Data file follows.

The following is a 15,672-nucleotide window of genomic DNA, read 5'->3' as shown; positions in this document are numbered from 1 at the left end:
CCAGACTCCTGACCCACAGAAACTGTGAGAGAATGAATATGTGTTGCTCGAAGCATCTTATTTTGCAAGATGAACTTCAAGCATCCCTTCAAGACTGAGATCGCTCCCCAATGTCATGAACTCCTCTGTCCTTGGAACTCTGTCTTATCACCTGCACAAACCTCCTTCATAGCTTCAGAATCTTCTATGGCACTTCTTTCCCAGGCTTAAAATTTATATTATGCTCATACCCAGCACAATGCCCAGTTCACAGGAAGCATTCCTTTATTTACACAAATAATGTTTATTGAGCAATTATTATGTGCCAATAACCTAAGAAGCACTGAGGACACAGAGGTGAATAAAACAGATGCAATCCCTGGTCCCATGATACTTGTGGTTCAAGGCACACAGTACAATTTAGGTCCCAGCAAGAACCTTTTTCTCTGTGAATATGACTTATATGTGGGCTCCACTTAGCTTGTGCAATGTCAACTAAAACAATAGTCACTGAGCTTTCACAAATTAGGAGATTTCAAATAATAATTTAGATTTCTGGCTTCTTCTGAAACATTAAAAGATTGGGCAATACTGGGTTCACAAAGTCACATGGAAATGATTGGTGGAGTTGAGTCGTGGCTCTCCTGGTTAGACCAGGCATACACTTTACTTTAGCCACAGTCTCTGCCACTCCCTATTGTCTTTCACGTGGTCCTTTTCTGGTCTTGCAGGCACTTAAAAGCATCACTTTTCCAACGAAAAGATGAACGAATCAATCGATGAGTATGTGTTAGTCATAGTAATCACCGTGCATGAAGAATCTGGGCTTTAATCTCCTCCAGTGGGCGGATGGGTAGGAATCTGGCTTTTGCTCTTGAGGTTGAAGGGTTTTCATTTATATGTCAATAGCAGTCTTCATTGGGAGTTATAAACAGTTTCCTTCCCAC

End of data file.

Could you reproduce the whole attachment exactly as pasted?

The following is a 15,672-nucleotide window of genomic DNA, read 5'->3' as shown; positions in this document are numbered from 1 at the left end:
CCAGACTCCTGACCCACAGAAACTGTGAGAGAATGAATATGTGTTGCTCGAAGCATCTTATTTTGCAAGATGAACTTCAAGCATCCCTTCAAGACTGAGATCGCTCCCCAATGTCATGAACTCCTCTGTCCTTGGAACTCTGTCTTATCACCTGCACAAACCTCCTTCATAGCTTCAGAATCTTCTATGGCACTTCTTTCCCAGGCTTAAAATTTATATTATGCTCATACCCAGCACAATGCCCAGTTCACAGGAAGCATTCCTTTATTTACACAAATAATGTTTATTGAGCAATTATTATGTGCCAATAACCTAAGAAGCACTGAGGACACAGAGGTGAATAAAACAGATGCAATCCCTGGTCCCATGATACTTGTGGTTCAAGGCACACAGTACAATTTAGGTCCCAGCAAGAACCTTTTTCTCTGTGAATATGACTTATATGTGGGCTCCACTTAGCTTGTGCAATGTCAACTAAAACAATAGTCACTGAGCTTTCACAAATTAGGAGATTTCAAATAATAATTTAGATTTCTGGCTTCTTCTGAAACATTAAAAGATTGGGCAATACTGGGTTCACAAAGTCACATGGAAATGATTGGTGGAGTTGAGTCGTGGCTCTCCTGGTTAGACCAGGCATACACTTTACTTTAGCCACAGTCTCTGCCACTCCCTATTGTCTTTCACGTGGTCCTTTTCTGGTCTTGCAGGCACTTAAAAGCATCACTTTTCCAACGAAAAGATGAACGAATCAATCGATGAGTATGTGTTAGTCATAGTAATCACCGTGCATGAAGAATCTGGGCTTTAATCTCCTCCAGTGGGCGGATGGGTAGGAATCTGGCTTTTGCTCTTGAGGTTGAAGGGTTTTCATTTATATGTCAATAGCAGTCTTCATTGGGAGTTATAAACAGTTTCCTTCCCAC